Bill Clinton’s first election victory as Attorney General of Arkansas in 1976 was anticlimactic. He had won the primary in May and had no Republican opponent. The big show that year was the presidential contest between Jimmy Carter and Gerald Ford.
I was thrilled that Carter won the national election. Bill and I had had to move to Little Rock, which meant leaving the house we had been married in. I had to decide what to do next, and I began to seriously consider joining a private firm.
The Rose Law Firm was reputed to be the oldest firm west of the Mississippi. I had gotten to know one of the partners, Vince Foster, while I was running the legal aid clinic at the law school.
After 1976, Vince and another Rose Firm partner, came to see me with a job offer. I joined the litigation section, and two lawyers with whom I worked most were Vince and Webster Hubbell.
Vince was one of the best lawyers I’ve ever known and one of the best friends I’ve ever had. If you remember Gregory Peck’s performance as Atticus Finch in To Kill a Mockingbird, you can picture Vince: steady, courtly, sharp but understated, the sort of person you would want around in times of trouble.
Vince was born and raised in Hope, Arkansas. The backyard of his boyhood home bordered the backyard of Bill’s grandparents, with whom Bill lived until he was four.
Webb Hubbell was a big, burly, likeable man, a former University of Arkansas football star and an avid golfer, which endeared him to Bill from the outset. He was great fun to work with and a loyal, supportive friend.
In the first jury trial I handled on my own, I defended a canning company against a plaintiff who found the rear end of a rat in the can of pork and beans he opened for dinner one night. He didn’t actually eat it but claimed that the mere sight was so disgusting that he couldn’t stops pitting, which in turn interfered with his ability to kiss his fiancée. He sat through the trial spitting into a handkerchief and looking miserable. There was no doubt that something had gone wrong in the processing plant, but the company refused to pay the plaintiff since it argued that he hadn’t really been damaged; and besides, the rodent parts which had been sterilized might be considered edible in certain parts of the world. Although I was nervous in front of the jury, I warmed to the task of convincing them that my client was in the right and was relieved when they awarded the plaintiff only nominal damages. For years after, Bill used to kid me about the “rat’s ass” case and mimic the plaintiff’s claim he could no longer kiss his fiancée because he was so busy spitting.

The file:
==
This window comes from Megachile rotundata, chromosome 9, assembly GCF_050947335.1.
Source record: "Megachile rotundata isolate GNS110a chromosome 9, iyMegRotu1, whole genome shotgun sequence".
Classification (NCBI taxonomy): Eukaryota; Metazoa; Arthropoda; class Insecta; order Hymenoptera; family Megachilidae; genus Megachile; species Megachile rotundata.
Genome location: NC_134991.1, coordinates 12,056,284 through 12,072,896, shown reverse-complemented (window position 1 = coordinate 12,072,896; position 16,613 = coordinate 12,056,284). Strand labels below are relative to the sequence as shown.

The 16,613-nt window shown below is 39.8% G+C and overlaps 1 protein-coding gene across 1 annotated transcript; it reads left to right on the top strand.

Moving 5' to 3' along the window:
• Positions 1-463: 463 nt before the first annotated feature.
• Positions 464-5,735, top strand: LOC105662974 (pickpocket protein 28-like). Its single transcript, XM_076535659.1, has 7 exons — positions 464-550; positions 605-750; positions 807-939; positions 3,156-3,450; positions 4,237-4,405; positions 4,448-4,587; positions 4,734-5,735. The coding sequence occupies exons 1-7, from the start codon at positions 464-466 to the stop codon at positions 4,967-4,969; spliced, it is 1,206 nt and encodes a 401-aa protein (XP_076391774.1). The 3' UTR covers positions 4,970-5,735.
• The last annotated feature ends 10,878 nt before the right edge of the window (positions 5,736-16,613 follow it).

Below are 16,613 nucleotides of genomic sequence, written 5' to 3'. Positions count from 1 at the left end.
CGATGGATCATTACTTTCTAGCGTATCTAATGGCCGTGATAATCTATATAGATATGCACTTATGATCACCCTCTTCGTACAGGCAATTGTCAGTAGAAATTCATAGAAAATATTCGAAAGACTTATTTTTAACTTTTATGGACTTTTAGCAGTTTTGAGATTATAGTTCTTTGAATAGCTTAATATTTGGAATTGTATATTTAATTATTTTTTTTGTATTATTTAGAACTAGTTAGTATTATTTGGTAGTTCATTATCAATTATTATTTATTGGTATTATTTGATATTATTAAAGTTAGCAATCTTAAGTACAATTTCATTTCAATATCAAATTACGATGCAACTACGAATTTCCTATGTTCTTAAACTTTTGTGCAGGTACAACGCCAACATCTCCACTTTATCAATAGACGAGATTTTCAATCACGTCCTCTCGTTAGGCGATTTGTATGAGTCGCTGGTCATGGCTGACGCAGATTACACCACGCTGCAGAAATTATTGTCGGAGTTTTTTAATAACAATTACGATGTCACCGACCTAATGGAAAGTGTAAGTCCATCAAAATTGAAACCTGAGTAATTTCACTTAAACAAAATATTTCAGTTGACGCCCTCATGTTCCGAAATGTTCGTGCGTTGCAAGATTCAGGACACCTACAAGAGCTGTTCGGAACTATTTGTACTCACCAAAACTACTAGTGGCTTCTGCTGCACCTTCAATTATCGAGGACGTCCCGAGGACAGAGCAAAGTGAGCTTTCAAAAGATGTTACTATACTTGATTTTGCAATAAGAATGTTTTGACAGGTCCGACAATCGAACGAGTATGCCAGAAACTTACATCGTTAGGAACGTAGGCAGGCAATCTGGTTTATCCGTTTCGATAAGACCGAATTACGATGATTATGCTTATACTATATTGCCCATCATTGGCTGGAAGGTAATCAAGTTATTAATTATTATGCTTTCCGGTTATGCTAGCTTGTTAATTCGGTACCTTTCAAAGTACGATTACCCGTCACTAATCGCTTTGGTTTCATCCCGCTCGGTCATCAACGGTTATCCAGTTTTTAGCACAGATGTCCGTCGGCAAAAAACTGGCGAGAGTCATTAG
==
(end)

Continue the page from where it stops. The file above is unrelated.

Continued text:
While being a politician’s wife as well as a trial lawyer occasionally got people talking when I stepped out in public, I was not usually recognized. Once another attorney and I chartered a small plane to fly to Harrison, Arkansas, for a court appearance, only to land at the airstrip and find there were no taxis. I walked over to a group of men standing around the hangar. “Is anybody driving into Harrison?” I asked. “We need to go to the courthouse.”
Without turning around, one man offered, “I am. I’ll take you.”
The man drove an old junker stuffed with tools, so we all crammed into the front seat and headed for Harrison. We barreled along with the radio blaring―until the news came on and the announcer said, “Today, Attorney General Bill Clinton said that he would be investigating judge So-and-so for misbehavior on the bench. . .” All of a sudden our driver shouted, “Bill Clinton! You know that son of a bitch Bill Clinton?”
I braced myself and said, “Yeah, I do know him. In fact, I’m married to him.”
That got the man’s attention, and he turned to look at me for the first time. “You’re married to Bill Clinton? Well, he’s my favorite son of a bitch, and I’m his pilot!”
This was when I noticed that our Samaritan had a black disk over one eye. He was called One-Eyed Jay, and sure enough, had been flying Bill in little airplanes all over. Now I just hoped old One-Eyed Jay’s driving was as good as his flying, and I was grateful when he delivered us to the courthouse safe and sound, if a bit rumpled.